Association of Anatomical Pathology Technology


Variation in sampling – The death of post-mortem toxicology?

Variation in sampling – The death of post-mortem toxicology?

Jennifer Button
Pharma, Phytochemistry, Forensic and Clinical Sector, LGC Standards, Middlesex, UK

Stephen Morley
Toxicology Section, Clinical Chemistry Department, Royal Hallamshire Hospital, Sheffield, UK

Atholl Johnston
Analytical Services Limited, St George’s – University of London, London, UK

Ishbel Gall
Association of Anatomical Pathology Technology, Coldbath Square, London, UK

Michelle Lancaster
Association of Anatomical Pathology Technology, Coldbath Square, London, UK

Introduction: For post-mortem toxicology, lack of harmonisation between practices such as preferred sample, location and method of sampling can have significant impact on the interpretation of results. For toxicology, as with computing, ‘garbage in, garbage out’, is true as an analytical result - or its interpretation - can never be better than the sample from which it is derived. A recent pilot study explored variation in post-mortem liver sampling and its implications for post-mortem toxicology interpretation1, but we describe here the first comprehensive survey examining post-mortem sampling strategies for toxicological analysis. The main purpose of this survey was to ascertain the current level of understanding and practice of Anatomical Pathology Technologists (APTs) with regards post-mortem toxicology sampling in the UK and Irish Republic.

Methods: In Autumn 2012 a questionnaire was circulated, via SurveyMonkey, to members of the Association of Anatomical Pathology Technology (AAPT), a professional body for APTs employed in hospital and public mortuaries. Participants were instructed respond to questions from the best of their knowledge; providing typical examples of practice in their own mortuary and where necessary involving a pathologist to assist.

Results: Responses were obtained from 63 AAPT members (response rate 25%). It is likely that a proportion of these responses represent a mortuary rather than an individual. The highest response rate was from the South of England (43%). From those surveyed it appears that APTs, not pathologists, are primarily responsible for sampling during routine (non-forensic) post-mortems (94%). The samples most frequently collected are blood, urine and vitreous humour (100, 95 and 62%). Blood was routinely sampled from the heart by 3% of respondents. Ligation of the femoral vein was routinely carried out by only 13% of APTs. Stomach content was sampled more frequently than liver (41% versus 29%). There was a good understanding in the prioritisation hierarchy of blood sampling site for quantitative toxicology, but in the majority the sampling site for liver was not optimal. A quarter of respondents (25%) did not specify the site of sampling on the container or submission form. Where sample volume was limited there was divided opinion on whether to preserve (56%) or not to preserve (44%). The preservative of choice was fluoride oxalate (82%). Over half of the population surveyed (54%) were unaware of any standards for best practice on post-mortem sampling in toxicology and 50% would like more guidance. This was primarily believed to be the responsibility of the toxicology service provider.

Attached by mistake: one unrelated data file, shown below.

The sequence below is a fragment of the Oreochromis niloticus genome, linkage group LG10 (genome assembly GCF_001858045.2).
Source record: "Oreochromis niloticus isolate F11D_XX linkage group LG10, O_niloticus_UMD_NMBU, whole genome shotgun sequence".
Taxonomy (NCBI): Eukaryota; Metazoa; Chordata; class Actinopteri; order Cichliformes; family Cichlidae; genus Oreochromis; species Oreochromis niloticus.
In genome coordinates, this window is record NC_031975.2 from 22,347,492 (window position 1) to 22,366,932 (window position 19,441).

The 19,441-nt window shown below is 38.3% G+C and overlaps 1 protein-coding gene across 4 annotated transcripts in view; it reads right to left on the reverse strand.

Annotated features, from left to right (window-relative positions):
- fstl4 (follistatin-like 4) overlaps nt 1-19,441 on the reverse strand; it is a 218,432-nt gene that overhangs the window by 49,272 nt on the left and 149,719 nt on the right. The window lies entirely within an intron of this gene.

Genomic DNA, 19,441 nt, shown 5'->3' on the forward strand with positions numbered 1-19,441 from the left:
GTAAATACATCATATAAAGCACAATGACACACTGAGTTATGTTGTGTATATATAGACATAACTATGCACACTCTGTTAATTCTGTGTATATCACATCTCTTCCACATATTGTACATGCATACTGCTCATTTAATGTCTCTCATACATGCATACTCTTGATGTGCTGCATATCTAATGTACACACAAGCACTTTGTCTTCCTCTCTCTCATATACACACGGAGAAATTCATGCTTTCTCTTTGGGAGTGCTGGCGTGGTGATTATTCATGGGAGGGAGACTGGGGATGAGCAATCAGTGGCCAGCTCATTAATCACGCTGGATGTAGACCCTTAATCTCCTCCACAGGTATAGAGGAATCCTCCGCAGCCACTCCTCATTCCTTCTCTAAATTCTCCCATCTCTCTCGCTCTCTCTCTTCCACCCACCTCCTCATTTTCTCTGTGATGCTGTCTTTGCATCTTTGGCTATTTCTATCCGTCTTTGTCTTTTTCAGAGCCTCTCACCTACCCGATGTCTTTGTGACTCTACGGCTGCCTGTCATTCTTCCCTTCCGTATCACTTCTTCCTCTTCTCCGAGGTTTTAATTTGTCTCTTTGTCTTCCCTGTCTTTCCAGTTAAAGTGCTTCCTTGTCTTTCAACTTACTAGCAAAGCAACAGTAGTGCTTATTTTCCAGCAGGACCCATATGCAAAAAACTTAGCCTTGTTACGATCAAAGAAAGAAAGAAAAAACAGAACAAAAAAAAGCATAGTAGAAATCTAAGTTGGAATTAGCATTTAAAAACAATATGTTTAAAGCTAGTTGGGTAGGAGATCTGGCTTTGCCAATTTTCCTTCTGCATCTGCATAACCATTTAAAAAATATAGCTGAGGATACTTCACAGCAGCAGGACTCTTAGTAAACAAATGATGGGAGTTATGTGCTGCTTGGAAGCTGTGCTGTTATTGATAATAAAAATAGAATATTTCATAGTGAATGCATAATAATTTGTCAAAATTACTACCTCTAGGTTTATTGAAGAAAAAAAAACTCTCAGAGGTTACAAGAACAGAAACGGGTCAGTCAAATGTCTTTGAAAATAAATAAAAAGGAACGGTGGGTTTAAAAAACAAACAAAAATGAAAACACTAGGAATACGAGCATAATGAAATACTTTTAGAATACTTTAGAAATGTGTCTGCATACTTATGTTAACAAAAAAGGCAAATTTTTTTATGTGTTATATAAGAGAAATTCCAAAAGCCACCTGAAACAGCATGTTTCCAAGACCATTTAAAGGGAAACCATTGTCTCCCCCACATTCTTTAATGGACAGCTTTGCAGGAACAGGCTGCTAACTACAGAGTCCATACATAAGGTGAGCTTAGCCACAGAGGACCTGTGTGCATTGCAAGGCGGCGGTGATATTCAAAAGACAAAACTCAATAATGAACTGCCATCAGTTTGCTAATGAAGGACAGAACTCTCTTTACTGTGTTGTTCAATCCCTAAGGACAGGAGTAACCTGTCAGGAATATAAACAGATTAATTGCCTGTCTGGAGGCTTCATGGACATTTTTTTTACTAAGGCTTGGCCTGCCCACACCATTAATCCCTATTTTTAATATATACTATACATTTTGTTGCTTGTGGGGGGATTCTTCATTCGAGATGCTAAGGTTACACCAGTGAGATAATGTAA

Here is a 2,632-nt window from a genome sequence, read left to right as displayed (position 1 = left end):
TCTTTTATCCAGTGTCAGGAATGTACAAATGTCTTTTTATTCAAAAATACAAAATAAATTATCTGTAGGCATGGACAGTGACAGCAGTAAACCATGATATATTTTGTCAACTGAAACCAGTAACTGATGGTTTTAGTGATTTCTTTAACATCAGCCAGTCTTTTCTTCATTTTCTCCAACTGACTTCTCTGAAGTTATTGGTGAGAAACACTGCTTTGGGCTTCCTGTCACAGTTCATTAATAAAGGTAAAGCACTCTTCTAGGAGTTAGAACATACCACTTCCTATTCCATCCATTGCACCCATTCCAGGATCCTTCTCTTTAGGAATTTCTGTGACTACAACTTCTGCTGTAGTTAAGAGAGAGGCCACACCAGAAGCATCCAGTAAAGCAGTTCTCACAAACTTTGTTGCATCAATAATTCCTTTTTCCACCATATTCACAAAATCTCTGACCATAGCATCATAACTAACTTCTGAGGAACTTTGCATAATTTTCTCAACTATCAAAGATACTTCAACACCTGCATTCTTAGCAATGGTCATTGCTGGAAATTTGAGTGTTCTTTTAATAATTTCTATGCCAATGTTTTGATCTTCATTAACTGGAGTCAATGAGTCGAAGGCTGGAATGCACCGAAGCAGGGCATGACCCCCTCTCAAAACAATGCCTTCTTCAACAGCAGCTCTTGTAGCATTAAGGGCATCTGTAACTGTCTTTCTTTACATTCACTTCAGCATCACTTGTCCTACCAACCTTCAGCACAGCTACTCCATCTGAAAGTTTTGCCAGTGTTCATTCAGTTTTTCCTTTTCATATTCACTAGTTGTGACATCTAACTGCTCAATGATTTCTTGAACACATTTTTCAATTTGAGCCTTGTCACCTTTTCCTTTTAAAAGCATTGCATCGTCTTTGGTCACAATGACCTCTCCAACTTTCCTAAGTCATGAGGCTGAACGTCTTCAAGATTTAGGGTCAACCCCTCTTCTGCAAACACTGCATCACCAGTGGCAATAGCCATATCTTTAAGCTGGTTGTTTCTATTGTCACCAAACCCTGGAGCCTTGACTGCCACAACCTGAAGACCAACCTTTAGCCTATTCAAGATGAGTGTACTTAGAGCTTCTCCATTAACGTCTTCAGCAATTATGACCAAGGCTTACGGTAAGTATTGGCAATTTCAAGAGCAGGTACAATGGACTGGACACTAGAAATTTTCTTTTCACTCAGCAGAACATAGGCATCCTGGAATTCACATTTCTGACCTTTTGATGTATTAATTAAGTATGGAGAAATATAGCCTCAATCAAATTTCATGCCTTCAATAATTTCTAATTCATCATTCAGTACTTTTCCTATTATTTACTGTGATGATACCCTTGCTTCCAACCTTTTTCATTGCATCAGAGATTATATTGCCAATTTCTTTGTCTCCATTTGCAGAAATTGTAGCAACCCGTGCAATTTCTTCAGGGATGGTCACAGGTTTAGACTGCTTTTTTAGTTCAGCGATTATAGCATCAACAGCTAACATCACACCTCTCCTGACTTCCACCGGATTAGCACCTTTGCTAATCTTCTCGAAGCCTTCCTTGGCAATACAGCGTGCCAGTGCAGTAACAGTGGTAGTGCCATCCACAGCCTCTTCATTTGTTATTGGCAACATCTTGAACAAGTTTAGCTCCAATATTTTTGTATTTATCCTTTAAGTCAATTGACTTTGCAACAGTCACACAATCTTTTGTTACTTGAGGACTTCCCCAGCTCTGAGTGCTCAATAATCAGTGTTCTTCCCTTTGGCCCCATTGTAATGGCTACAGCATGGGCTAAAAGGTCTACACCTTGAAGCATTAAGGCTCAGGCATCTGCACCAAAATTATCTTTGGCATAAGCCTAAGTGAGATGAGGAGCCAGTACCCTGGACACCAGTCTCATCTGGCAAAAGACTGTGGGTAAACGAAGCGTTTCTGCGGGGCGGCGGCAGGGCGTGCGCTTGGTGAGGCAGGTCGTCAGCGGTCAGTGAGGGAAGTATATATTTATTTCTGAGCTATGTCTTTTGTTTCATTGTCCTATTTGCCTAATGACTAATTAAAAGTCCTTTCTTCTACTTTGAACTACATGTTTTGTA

Discussion: The increased emphasis on laboratory accreditation and measurement uncertainty is, to a large degree fruitless unless attempts are made to address pre-analytic error, such as incorrect, inconsistent or undocumented sampling practices. The effects of non-routine sampling and post-mortem redistribution are well understood among the toxicology community; however it is the authors’ perception that currently there is greater focus on ensuring appropriate caveats are applied to reporting than minimising the occurrence. Whilst we acknowledge that these issues cannot be eliminated entirely, appropriate steps should be taken to reduce their contribution to uncertainty.

Conclusion: Better communication and reciprocal training is required between the post-mortem room and toxicology laboratories on post-mortem sampling strategies. Beyond traditional customer-service provider arrangements, professional bodies for toxicology and pathology should collaborate to this effect. Joint, universal guidelines and raised awareness of their existence would be one such way forward. 

Key Words: Post-mortem, Sampling, Redistribution

1Steven R Morley & Jennifer Bolton. Variation in post-mortem liver sampling: implications for postmortem toxicology interpretation. J Clin Pathol. 2012 Dec;65(12):1136-7. doi: 10.1136/jclinpath-2012-200980. Epub 2012 Aug 10.

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